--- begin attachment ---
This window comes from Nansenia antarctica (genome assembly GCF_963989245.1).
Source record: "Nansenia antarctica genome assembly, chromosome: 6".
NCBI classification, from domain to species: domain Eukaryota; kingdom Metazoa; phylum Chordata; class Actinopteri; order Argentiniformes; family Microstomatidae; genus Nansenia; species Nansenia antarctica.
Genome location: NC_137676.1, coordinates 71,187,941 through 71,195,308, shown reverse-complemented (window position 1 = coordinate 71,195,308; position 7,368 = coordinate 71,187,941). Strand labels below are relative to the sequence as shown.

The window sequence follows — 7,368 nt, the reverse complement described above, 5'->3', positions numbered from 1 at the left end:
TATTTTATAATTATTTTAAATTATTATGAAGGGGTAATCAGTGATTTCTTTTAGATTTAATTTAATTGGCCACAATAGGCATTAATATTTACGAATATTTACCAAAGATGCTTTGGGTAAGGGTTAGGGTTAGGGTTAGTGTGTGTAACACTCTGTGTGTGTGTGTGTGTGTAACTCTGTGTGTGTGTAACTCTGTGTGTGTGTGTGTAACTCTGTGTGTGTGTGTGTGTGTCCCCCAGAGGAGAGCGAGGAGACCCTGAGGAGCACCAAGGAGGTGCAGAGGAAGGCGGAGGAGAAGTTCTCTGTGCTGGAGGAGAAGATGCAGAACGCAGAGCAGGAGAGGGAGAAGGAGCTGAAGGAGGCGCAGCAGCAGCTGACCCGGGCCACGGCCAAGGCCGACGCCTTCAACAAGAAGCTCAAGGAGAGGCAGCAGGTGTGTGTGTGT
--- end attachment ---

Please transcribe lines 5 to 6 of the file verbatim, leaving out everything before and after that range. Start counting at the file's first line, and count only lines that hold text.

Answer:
The window sequence follows — 7,368 nt, the reverse complement described above, 5'->3', positions numbered from 1 at the left end:
TATTTTATAATTATTTTAAATTATTATGAAGGGGTAATCAGTGATTTCTTTTAGATTTAATTTAATTGGCCACAATAGGCATTAATATTTACGAATATTTACCAAAGATGCTTTGGGTAAGGGTTAGGGTTAGGGTTAGTGTGTGTAACACTCTGTGTGTGTGTGTGTGTGTAACTCTGTGTGTGTGTAACTCTGTGTGTGTGTGTGTAACTCTGTGTGTGTGTGTGTGTGTCCCCCAGAGGAGAGCGAGGAGACCCTGAGGAGCACCAAGGAGGTGCAGAGGAAGGCGGAGGAGAAGTTCTCTGTGCTGGAGGAGAAGATGCAGAACGCAGAGCAGGAGAGGGAGAAGGAGCTGAAGGAGGCGCAGCAGCAGCTGACCCGGGCCACGGCCAAGGCCGACGCCTTCAACAAGAAGCTCAAGGAGAGGCAGCAGGTGTGTGTGTGT